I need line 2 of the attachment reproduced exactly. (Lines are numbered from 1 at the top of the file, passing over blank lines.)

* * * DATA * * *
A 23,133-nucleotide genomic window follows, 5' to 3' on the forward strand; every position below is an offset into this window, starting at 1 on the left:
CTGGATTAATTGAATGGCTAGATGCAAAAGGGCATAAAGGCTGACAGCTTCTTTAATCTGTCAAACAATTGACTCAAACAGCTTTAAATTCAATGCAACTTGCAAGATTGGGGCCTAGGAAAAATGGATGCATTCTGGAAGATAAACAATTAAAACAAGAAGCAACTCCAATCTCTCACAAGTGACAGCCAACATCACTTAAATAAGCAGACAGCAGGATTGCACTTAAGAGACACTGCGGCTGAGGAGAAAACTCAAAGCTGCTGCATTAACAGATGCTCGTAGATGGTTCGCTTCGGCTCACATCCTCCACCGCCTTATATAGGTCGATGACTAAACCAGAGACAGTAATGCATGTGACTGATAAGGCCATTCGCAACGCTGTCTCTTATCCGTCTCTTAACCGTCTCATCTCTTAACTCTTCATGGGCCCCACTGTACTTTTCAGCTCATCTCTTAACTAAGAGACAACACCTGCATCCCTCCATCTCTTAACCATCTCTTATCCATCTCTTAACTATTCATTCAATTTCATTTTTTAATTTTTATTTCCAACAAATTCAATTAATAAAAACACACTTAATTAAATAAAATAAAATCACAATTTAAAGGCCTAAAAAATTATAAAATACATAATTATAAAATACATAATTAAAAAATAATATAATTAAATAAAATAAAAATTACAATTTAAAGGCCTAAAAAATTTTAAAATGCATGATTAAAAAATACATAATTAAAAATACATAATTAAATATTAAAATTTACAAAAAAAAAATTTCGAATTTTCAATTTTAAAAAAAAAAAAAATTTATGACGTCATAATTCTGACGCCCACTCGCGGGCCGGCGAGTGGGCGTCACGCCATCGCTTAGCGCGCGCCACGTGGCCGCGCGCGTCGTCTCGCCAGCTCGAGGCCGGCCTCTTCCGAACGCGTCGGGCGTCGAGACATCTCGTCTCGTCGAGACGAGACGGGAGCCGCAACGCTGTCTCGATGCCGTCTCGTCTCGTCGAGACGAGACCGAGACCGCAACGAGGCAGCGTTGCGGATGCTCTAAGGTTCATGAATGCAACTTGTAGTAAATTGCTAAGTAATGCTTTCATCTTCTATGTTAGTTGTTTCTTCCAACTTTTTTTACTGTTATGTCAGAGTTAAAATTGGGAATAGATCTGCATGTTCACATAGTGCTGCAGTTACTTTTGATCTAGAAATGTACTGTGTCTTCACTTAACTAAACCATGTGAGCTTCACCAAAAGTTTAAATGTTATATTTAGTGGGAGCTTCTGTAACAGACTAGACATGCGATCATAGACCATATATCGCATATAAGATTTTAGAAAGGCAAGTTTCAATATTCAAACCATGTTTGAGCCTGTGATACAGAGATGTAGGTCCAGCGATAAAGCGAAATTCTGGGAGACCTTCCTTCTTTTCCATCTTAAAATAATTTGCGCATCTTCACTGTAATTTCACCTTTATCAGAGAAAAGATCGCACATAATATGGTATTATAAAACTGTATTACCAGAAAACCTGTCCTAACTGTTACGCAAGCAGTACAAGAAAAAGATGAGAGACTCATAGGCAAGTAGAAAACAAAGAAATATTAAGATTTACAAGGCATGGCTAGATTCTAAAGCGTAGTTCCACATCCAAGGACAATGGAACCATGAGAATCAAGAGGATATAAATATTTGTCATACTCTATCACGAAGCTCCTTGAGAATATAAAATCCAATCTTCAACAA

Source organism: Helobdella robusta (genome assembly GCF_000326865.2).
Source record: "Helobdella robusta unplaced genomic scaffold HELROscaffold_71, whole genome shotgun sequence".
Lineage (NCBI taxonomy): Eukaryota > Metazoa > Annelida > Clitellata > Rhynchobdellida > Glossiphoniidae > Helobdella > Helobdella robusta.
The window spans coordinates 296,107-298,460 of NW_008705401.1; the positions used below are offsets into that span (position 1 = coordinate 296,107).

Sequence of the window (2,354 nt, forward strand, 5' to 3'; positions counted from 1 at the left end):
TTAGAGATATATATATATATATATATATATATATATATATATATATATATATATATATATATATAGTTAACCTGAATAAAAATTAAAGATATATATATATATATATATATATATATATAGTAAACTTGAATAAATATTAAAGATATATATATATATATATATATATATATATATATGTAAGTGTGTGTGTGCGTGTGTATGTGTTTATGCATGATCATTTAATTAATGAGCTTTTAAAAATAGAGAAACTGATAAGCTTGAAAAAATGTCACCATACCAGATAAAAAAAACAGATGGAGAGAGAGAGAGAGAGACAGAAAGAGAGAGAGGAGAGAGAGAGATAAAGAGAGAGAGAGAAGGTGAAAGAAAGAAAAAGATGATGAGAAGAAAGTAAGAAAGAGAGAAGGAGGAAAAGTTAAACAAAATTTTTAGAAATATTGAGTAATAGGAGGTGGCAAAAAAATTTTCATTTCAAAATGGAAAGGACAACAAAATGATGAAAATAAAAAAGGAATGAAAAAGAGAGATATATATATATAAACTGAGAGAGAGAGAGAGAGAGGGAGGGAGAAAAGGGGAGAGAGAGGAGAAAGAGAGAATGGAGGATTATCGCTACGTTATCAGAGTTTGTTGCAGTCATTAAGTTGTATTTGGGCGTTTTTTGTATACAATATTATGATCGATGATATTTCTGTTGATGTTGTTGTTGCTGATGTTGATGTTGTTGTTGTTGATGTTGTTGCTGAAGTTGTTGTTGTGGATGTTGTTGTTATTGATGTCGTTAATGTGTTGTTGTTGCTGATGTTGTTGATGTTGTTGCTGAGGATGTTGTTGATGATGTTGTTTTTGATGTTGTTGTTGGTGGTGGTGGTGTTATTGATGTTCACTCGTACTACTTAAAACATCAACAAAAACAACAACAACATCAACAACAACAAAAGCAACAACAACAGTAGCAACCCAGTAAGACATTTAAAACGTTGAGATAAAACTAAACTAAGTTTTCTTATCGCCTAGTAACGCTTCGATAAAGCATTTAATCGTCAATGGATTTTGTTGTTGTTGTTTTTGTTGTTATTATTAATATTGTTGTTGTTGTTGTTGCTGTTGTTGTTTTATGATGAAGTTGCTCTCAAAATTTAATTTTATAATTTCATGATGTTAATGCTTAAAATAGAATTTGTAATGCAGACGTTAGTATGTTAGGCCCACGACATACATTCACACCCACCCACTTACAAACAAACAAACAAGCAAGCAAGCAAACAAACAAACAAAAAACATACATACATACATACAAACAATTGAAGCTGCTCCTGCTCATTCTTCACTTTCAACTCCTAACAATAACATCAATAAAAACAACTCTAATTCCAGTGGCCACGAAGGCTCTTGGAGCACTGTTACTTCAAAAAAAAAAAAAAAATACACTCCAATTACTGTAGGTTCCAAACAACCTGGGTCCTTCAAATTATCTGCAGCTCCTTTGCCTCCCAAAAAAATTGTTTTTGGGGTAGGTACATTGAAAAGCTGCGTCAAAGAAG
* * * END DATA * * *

CTGGATTAATTGAATGGCTAGATGCAAAAGGGCATAAAGGCTGACAGCTTCTTTAATCTGTCAAACAATTGACTCAAACAGCTTTAAATTCAATGCAACTTGCAAGATTGGGGCCTAGGAAAAATGGATGCATTCTGGAAGATAAACAATTAAAACAAGAAGCAACTCCAATCTCTCACAAGTGACAGCCAACATCACTTAAATAAGCAGACAGCAGGATTGCACTTAAGAGACACTGCGGCTGAGGAGAAAACTCAAAGCTGCTGCATTAACAGATGCTCGTAGATGGTTCGCTTCGGCTCACATCCTCCACCGCCTTATATAGGTCGATGACTAAACCAGAGACAGTAATGCATGTGACTGATAAGGCCATTCGCAACGCTGTCTCTTATCCGTCTCTTAACCGTCTCATCTCTTAACTCTTCATGGGCCCCACTGTACTTTTCAGCTCATCTCTTAACTAAGAGACAACACCTGCATCCCTCCATCTCTTAACCATCTCTTATCCATCTCTTAACTATTCATTCAATTTCATTTTTTAATTTTTATTTCCAACAAATTCAATTAATAAAAACACACTTAATTAAATAAAATAAAATCACAATTTAAAGGCCTAAAAAATTATAAAATACATAATTATAAAATACATAATTAAAAAATAATATAATTAAATAAAATAAAAATTACAATTTAAAGGCCTAAAAAATTTTAAAATGCATGATTAAAAAATACATAATTAAAAATACATAATTAAATATTAAAATTTACAAAAAAAAAATTTCGAATTTTCAATTTTAAAAAAAAAAAAAATTTATGACGTCATAATTCTGACGCCCACTCGCGGGCCGGCGAGTGGGCGTCACGCCATCGCTTAGCGCGCGCCACGTGGCCGCGCGCGTCGTCTCGCCAGCTCGAGGCCGGCCTCTTCCGAACGCGTCGGGCGTCGAGACATCTCGTCTCGTCGAGACGAGACGGGAGCCGCAACGCTGTCTCGATGCCGTCTCGTCTCGTCGAGACGAGACCGAGACCGCAACGAGGCAGCGTTGCGGATGCTCTAAGGTTCATGAATGCAACTTGTAGTAAATTGCTAAGTAATGCTTTCATCTTCTATGTTAGTTGTTTCTTCCAACTTTTTTTACTGTTATGTCAGAGTTAAAATTGGGAATAGATCTGCATGTTCACATAGTGCTGCAGTTACTTTTGATCTAGAAATGTACTGTGTCTTCACTTAACTAAACCATGTGAGCTTCACCAAAAGTTTAAATGTTATATTTAGTGGGAGCTTCTGTAACAGACTAGACATGCGATCATAGACCATATATCGCATATAAGATTTTAGAAAGGCAAGTTTCAATATTCAAACCATGTTTGAGCCTGTGATACAGAGATGTAGGTCCAGCGATAAAGCGAAATTCTGGGAGACCTTCCTTCTTTTCCATCTTAAAATAATTTGCGCATCTTCACTGTAATTTCACCTTTATCAGAGAAAAGATCGCACATAATATGGTATTATAAAACTGTATTACCAGAAAACCTGTCCTAACTGTTACGCAAGCAGTACAAGAAAAAGATGAGAGACTCATAGGCAAGTAGAAAACAAAGAAATATTAAGATTTACAAGGCATGGCTAGATTCTAAAGCGTAGTTCCACATCCAAGGACAATGGAACCATGAGAATCAAGAGGATATAAATATTTGTCATACTCTATCACGAAGCTCCTTGAGAATATAAAATCCAATCTTCAACAA